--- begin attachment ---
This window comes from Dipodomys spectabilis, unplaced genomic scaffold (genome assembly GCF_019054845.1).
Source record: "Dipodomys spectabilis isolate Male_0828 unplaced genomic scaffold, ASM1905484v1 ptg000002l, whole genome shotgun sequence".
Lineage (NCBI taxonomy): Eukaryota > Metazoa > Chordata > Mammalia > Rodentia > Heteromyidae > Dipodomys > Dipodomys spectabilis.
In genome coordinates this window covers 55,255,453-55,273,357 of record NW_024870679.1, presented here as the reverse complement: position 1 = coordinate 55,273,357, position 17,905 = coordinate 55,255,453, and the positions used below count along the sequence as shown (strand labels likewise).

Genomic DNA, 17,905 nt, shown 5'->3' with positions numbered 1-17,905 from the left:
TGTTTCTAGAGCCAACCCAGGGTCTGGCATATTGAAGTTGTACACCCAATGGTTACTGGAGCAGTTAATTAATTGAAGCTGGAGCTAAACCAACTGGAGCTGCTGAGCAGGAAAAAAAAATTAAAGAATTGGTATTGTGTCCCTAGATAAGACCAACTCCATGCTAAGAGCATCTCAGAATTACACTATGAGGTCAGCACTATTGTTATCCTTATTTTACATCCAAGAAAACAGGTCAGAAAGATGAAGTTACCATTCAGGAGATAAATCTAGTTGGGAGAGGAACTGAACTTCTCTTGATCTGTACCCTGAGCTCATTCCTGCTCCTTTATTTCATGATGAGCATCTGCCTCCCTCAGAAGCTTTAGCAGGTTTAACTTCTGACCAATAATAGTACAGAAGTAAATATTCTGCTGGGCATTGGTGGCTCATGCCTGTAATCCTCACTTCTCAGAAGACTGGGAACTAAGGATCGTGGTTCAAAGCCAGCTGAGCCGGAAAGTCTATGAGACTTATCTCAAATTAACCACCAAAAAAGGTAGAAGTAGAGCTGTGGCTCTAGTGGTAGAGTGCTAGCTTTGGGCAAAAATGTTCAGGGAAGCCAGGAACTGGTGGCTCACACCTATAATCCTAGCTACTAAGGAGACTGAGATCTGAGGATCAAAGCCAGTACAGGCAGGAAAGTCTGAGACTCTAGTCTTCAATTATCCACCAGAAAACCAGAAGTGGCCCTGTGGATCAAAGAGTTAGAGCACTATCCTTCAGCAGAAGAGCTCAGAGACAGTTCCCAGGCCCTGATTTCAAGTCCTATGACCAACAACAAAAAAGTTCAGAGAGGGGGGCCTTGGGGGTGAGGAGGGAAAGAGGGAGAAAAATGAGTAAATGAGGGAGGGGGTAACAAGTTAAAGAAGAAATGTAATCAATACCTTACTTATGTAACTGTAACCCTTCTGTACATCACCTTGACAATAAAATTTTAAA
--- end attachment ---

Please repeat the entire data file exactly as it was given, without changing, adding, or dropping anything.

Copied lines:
This window comes from Dipodomys spectabilis, unplaced genomic scaffold (genome assembly GCF_019054845.1).
Source record: "Dipodomys spectabilis isolate Male_0828 unplaced genomic scaffold, ASM1905484v1 ptg000002l, whole genome shotgun sequence".
Lineage (NCBI taxonomy): Eukaryota > Metazoa > Chordata > Mammalia > Rodentia > Heteromyidae > Dipodomys > Dipodomys spectabilis.
In genome coordinates this window covers 55,255,453-55,273,357 of record NW_024870679.1, presented here as the reverse complement: position 1 = coordinate 55,273,357, position 17,905 = coordinate 55,255,453, and the positions used below count along the sequence as shown (strand labels likewise).

Genomic DNA, 17,905 nt, shown 5'->3' with positions numbered 1-17,905 from the left:
TGTTTCTAGAGCCAACCCAGGGTCTGGCATATTGAAGTTGTACACCCAATGGTTACTGGAGCAGTTAATTAATTGAAGCTGGAGCTAAACCAACTGGAGCTGCTGAGCAGGAAAAAAAAATTAAAGAATTGGTATTGTGTCCCTAGATAAGACCAACTCCATGCTAAGAGCATCTCAGAATTACACTATGAGGTCAGCACTATTGTTATCCTTATTTTACATCCAAGAAAACAGGTCAGAAAGATGAAGTTACCATTCAGGAGATAAATCTAGTTGGGAGAGGAACTGAACTTCTCTTGATCTGTACCCTGAGCTCATTCCTGCTCCTTTATTTCATGATGAGCATCTGCCTCCCTCAGAAGCTTTAGCAGGTTTAACTTCTGACCAATAATAGTACAGAAGTAAATATTCTGCTGGGCATTGGTGGCTCATGCCTGTAATCCTCACTTCTCAGAAGACTGGGAACTAAGGATCGTGGTTCAAAGCCAGCTGAGCCGGAAAGTCTATGAGACTTATCTCAAATTAACCACCAAAAAAGGTAGAAGTAGAGCTGTGGCTCTAGTGGTAGAGTGCTAGCTTTGGGCAAAAATGTTCAGGGAAGCCAGGAACTGGTGGCTCACACCTATAATCCTAGCTACTAAGGAGACTGAGATCTGAGGATCAAAGCCAGTACAGGCAGGAAAGTCTGAGACTCTAGTCTTCAATTATCCACCAGAAAACCAGAAGTGGCCCTGTGGATCAAAGAGTTAGAGCACTATCCTTCAGCAGAAGAGCTCAGAGACAGTTCCCAGGCCCTGATTTCAAGTCCTATGACCAACAACAAAAAAGTTCAGAGAGGGGGGCCTTGGGGGTGAGGAGGGAAAGAGGGAGAAAAATGAGTAAATGAGGGAGGGGGTAACAAGTTAAAGAAGAAATGTAATCAATACCTTACTTATGTAACTGTAACCCTTCTGTACATCACCTTGACAATAAAATTTTAAA